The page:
Forget ER, forget Grey’s Anatomy. If you enjoy learning from tachycardia-inducing trauma management, this is the video for you.
Why was the video made?
One in 20 major traumas in Ireland is paediatric, with road trauma being the most common single mechanism of injury leading to death in children (NOCA, 2019). As Nuala Quinn says, the key to gold-standard management begins when the trauma happens. First screened at a paediatric major trauma training day in January 2020, this video is one of many initiatives emerging in interprofessional education in paediatric trauma management in Ireland.
Who is the video for?
Working with Dublin Fire Brigade, the team at Children’s Health Ireland at Temple Street created this stunning training resource, led by Paul Lambert from DFB and Nuala Quinn from Temple Street, for all healthcare professionals who look after children with major trauma.
What does the video show?
Starting with the prehospital management by a team of Advanced Paramedics and paramedics, the video follows the management of a critically injured child hit by a car travelling at speed. It’s clear from the outset who the prehospital team lead is.
The communication with the child is clear and reassuring. MILS is applied immediately, and a rapid Paediatric Assessment Triangle identifies rapid, shallow respirations and extensive contusions down the right-hand side. As more prehospital practitioners arrive, handovers are kept clear and concise. Oxygen is applied, blankets are put on, a collar is applied, the pelvic binder is sited, and the child is log rolled onto an extrication device.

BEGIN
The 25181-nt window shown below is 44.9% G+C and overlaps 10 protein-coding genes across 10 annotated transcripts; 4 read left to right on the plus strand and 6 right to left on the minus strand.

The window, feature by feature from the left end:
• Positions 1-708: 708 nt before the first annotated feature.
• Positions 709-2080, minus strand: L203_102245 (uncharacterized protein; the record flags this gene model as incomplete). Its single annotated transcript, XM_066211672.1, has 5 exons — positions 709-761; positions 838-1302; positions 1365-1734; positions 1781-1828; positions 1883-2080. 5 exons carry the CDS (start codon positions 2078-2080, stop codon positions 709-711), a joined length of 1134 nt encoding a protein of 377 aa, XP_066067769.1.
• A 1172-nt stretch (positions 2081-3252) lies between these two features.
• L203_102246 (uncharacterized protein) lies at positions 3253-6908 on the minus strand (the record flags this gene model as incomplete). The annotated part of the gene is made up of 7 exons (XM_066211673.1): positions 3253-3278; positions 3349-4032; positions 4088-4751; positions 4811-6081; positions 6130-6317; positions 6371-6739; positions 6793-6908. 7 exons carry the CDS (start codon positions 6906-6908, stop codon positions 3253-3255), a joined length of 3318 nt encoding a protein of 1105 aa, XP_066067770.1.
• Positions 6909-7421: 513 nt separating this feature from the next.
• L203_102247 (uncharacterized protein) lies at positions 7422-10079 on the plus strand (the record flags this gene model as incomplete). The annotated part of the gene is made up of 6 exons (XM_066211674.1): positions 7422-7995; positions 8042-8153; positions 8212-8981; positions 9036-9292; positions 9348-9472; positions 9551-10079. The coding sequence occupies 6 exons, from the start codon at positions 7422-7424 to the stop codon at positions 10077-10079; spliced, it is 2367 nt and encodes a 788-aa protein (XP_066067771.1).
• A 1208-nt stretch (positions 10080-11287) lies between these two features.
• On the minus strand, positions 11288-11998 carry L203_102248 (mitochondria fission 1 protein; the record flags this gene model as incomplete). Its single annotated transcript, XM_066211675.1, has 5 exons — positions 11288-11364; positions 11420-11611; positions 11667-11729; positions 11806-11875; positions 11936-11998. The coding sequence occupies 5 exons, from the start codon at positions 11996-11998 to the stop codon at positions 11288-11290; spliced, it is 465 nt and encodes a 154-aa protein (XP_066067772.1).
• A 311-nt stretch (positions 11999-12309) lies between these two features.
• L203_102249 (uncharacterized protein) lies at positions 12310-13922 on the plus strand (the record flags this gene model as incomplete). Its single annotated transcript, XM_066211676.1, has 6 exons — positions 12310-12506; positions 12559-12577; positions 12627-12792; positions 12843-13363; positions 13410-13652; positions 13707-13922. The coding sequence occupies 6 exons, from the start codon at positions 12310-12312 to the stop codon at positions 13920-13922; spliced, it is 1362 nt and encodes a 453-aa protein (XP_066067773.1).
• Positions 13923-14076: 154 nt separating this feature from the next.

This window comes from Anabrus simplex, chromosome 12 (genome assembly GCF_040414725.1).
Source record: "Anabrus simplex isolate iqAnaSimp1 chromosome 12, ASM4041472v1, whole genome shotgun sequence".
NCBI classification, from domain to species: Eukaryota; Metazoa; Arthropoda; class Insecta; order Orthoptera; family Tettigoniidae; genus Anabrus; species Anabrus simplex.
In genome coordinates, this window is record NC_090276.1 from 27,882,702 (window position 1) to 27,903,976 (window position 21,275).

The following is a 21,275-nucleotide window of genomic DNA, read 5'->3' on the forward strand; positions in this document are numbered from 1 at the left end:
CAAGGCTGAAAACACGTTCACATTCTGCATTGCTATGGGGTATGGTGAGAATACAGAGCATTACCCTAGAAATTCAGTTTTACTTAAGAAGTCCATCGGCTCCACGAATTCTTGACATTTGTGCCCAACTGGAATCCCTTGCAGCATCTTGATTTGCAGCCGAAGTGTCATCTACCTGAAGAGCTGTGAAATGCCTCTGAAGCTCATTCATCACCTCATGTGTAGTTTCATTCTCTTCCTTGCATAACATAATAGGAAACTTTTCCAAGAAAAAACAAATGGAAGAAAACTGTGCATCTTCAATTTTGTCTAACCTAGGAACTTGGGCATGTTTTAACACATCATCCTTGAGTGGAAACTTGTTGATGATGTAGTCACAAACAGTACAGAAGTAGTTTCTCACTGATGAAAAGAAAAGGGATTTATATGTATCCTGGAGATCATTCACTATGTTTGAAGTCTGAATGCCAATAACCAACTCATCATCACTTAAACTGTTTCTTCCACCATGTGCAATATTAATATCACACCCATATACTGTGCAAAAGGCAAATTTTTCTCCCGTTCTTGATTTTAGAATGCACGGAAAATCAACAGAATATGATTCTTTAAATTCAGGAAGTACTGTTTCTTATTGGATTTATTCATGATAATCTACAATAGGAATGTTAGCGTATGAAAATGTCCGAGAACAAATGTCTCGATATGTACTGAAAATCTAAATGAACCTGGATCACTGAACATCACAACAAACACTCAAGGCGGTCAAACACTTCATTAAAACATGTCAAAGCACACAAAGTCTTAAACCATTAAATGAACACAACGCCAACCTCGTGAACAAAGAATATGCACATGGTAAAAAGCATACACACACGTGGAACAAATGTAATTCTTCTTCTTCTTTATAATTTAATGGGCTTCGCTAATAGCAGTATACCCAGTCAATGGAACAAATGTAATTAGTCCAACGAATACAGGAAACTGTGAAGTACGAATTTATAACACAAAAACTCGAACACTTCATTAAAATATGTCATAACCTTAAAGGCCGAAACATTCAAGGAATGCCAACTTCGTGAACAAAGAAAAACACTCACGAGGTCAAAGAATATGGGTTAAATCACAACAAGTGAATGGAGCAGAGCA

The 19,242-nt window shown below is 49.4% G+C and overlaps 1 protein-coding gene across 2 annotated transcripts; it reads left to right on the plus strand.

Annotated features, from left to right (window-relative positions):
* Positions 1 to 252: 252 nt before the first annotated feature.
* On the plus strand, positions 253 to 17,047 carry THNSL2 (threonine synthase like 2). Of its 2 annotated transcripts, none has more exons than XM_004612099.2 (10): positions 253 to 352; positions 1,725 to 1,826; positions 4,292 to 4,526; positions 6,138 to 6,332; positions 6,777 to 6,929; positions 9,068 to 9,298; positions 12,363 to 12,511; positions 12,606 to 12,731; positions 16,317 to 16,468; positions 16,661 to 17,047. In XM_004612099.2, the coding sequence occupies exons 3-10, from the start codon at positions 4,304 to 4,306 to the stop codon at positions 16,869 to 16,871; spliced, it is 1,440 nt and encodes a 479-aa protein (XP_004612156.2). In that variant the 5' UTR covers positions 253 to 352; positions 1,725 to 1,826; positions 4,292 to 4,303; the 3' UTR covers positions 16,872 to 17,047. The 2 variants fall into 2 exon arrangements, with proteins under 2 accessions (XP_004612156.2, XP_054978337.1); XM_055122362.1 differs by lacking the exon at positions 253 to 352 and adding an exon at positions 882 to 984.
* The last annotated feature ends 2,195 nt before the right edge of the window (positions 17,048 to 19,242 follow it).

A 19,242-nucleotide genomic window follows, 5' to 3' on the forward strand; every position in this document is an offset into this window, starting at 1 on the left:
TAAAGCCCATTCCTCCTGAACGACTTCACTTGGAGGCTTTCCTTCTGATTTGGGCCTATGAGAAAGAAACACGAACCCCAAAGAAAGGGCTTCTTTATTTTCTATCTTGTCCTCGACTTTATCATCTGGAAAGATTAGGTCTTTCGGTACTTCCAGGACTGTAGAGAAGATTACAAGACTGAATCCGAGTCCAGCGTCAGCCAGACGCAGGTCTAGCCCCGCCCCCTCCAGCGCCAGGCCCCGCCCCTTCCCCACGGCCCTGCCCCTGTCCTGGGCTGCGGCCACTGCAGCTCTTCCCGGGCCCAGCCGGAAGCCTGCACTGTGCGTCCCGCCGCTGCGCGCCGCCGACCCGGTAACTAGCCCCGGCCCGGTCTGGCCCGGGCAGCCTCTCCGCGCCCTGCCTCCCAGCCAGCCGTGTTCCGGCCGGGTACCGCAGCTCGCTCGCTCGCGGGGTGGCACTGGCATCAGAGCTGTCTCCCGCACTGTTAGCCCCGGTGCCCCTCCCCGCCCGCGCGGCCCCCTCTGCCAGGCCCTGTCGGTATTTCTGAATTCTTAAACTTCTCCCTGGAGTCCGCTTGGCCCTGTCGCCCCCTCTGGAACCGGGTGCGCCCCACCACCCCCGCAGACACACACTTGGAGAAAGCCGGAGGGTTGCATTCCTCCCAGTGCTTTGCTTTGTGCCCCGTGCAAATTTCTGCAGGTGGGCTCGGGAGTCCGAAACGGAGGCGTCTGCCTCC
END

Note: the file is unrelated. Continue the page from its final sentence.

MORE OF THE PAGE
Once in the back of the ambulance, we glimpse a comprehensive list of WETFLAG and medication calculations and a tranexamic acid (TXA) bolus of 15mg/kg is given. The lead Advanced Paramedic debates analgesia options, discounting methoxyflurane because of a potential head injury, Entonox because of chest injury and morphine because of hypotension, settling on intravenous paracetamol and ketamine. An IMIST handover is given to control.
Identification: 11-year-old boy
Mechanism: Hit by a car travelling 80 km/h with a bullseye to the windscreen
Injuries: Obvious injuries to the left side of the chest with crackles on auscultation, compound fracture of the left wrist, altered LOC
Signs: Pulse 140, resp rate 34, BP 84/60, GCS 14
Treatment: 600mg TXA
ETA: 10 minutes
The video segues to Temple Street ED, where the prehospital alert is received. A trauma call is put out, and the team leader briefs the team, naming “major chest trauma with haemorrhagic shock.” A potential haemothorax requiring a chest drain, possible splenic injury and the need for resuscitation with blood are anticipated. Two plans are made: one for if the child is haemodynamically stable and one for if he is haemodynamically unstable. This is situational awareness at its best – not only is information received, but potential injuries are anticipated with alternative management plans formulated.